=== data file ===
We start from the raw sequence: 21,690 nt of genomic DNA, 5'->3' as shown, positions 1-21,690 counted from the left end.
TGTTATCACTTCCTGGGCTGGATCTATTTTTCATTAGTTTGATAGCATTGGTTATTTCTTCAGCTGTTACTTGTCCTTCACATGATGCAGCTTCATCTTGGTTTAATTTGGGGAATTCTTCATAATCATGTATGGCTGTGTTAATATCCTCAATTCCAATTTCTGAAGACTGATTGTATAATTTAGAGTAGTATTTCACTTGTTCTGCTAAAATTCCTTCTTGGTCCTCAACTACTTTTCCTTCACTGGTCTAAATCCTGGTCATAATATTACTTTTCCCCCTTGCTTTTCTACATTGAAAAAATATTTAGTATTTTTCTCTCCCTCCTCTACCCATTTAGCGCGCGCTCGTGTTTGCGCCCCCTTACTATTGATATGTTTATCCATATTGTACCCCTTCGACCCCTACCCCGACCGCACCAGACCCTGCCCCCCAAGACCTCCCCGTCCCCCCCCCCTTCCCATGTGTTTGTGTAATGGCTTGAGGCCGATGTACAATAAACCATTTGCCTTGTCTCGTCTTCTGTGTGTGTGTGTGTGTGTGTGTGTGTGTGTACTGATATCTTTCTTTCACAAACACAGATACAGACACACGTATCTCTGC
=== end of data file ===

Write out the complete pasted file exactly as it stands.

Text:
We start from the raw sequence: 21,690 nt of genomic DNA, 5'->3' as shown, positions 1-21,690 counted from the left end.
TGTTATCACTTCCTGGGCTGGATCTATTTTTCATTAGTTTGATAGCATTGGTTATTTCTTCAGCTGTTACTTGTCCTTCACATGATGCAGCTTCATCTTGGTTTAATTTGGGGAATTCTTCATAATCATGTATGGCTGTGTTAATATCCTCAATTCCAATTTCTGAAGACTGATTGTATAATTTAGAGTAGTATTTCACTTGTTCTGCTAAAATTCCTTCTTGGTCCTCAACTACTTTTCCTTCACTGGTCTAAATCCTGGTCATAATATTACTTTTCCCCCTTGCTTTTCTACATTGAAAAAATATTTAGTATTTTTCTCTCCCTCCTCTACCCATTTAGCGCGCGCTCGTGTTTGCGCCCCCTTACTATTGATATGTTTATCCATATTGTACCCCTTCGACCCCTACCCCGACCGCACCAGACCCTGCCCCCCAAGACCTCCCCGTCCCCCCCCCCTTCCCATGTGTTTGTGTAATGGCTTGAGGCCGATGTACAATAAACCATTTGCCTTGTCTCGTCTTCTGTGTGTGTGTGTGTGTGTGTGTGTGTGTGTACTGATATCTTTCTTTCACAAACACAGATACAGACACACGTATCTCTGC